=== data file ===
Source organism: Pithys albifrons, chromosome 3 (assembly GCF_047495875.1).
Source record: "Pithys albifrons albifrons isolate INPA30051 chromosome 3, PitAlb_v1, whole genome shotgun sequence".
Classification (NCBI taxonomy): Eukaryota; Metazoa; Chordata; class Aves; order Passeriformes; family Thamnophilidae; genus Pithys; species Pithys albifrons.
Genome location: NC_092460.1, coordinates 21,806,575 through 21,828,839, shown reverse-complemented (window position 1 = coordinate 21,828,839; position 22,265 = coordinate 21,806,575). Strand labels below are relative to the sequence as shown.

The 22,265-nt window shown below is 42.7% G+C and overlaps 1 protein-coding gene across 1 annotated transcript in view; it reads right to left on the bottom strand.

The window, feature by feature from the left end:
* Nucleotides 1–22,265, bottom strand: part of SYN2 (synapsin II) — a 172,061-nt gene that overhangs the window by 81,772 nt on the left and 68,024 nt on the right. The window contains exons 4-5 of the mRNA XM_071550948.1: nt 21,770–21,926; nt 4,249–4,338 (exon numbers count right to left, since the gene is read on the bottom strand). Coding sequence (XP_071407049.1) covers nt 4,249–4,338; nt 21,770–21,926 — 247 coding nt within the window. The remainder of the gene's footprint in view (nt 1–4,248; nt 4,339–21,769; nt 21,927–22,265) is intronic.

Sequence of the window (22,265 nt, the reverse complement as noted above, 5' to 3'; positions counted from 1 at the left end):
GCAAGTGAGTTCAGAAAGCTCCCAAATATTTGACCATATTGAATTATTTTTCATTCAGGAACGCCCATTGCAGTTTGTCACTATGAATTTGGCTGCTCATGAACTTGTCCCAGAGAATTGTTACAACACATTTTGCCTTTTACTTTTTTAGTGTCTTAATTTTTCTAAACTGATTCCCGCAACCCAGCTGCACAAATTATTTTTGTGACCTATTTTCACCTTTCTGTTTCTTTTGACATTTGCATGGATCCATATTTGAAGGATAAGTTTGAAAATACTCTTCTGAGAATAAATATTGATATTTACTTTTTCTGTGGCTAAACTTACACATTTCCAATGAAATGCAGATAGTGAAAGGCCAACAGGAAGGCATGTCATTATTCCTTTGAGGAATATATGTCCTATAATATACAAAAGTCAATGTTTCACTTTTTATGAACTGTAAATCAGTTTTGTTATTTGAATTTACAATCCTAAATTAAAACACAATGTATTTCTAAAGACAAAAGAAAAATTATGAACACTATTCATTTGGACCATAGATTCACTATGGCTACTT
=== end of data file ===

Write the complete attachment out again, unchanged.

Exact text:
Source organism: Pithys albifrons, chromosome 3 (assembly GCF_047495875.1).
Source record: "Pithys albifrons albifrons isolate INPA30051 chromosome 3, PitAlb_v1, whole genome shotgun sequence".
Classification (NCBI taxonomy): Eukaryota; Metazoa; Chordata; class Aves; order Passeriformes; family Thamnophilidae; genus Pithys; species Pithys albifrons.
Genome location: NC_092460.1, coordinates 21,806,575 through 21,828,839, shown reverse-complemented (window position 1 = coordinate 21,828,839; position 22,265 = coordinate 21,806,575). Strand labels below are relative to the sequence as shown.

The 22,265-nt window shown below is 42.7% G+C and overlaps 1 protein-coding gene across 1 annotated transcript in view; it reads right to left on the bottom strand.

The window, feature by feature from the left end:
* Nucleotides 1–22,265, bottom strand: part of SYN2 (synapsin II) — a 172,061-nt gene that overhangs the window by 81,772 nt on the left and 68,024 nt on the right. The window contains exons 4-5 of the mRNA XM_071550948.1: nt 21,770–21,926; nt 4,249–4,338 (exon numbers count right to left, since the gene is read on the bottom strand). Coding sequence (XP_071407049.1) covers nt 4,249–4,338; nt 21,770–21,926 — 247 coding nt within the window. The remainder of the gene's footprint in view (nt 1–4,248; nt 4,339–21,769; nt 21,927–22,265) is intronic.

Sequence of the window (22,265 nt, the reverse complement as noted above, 5' to 3'; positions counted from 1 at the left end):
GCAAGTGAGTTCAGAAAGCTCCCAAATATTTGACCATATTGAATTATTTTTCATTCAGGAACGCCCATTGCAGTTTGTCACTATGAATTTGGCTGCTCATGAACTTGTCCCAGAGAATTGTTACAACACATTTTGCCTTTTACTTTTTTAGTGTCTTAATTTTTCTAAACTGATTCCCGCAACCCAGCTGCACAAATTATTTTTGTGACCTATTTTCACCTTTCTGTTTCTTTTGACATTTGCATGGATCCATATTTGAAGGATAAGTTTGAAAATACTCTTCTGAGAATAAATATTGATATTTACTTTTTCTGTGGCTAAACTTACACATTTCCAATGAAATGCAGATAGTGAAAGGCCAACAGGAAGGCATGTCATTATTCCTTTGAGGAATATATGTCCTATAATATACAAAAGTCAATGTTTCACTTTTTATGAACTGTAAATCAGTTTTGTTATTTGAATTTACAATCCTAAATTAAAACACAATGTATTTCTAAAGACAAAAGAAAAATTATGAACACTATTCATTTGGACCATAGATTCACTATGGCTACTT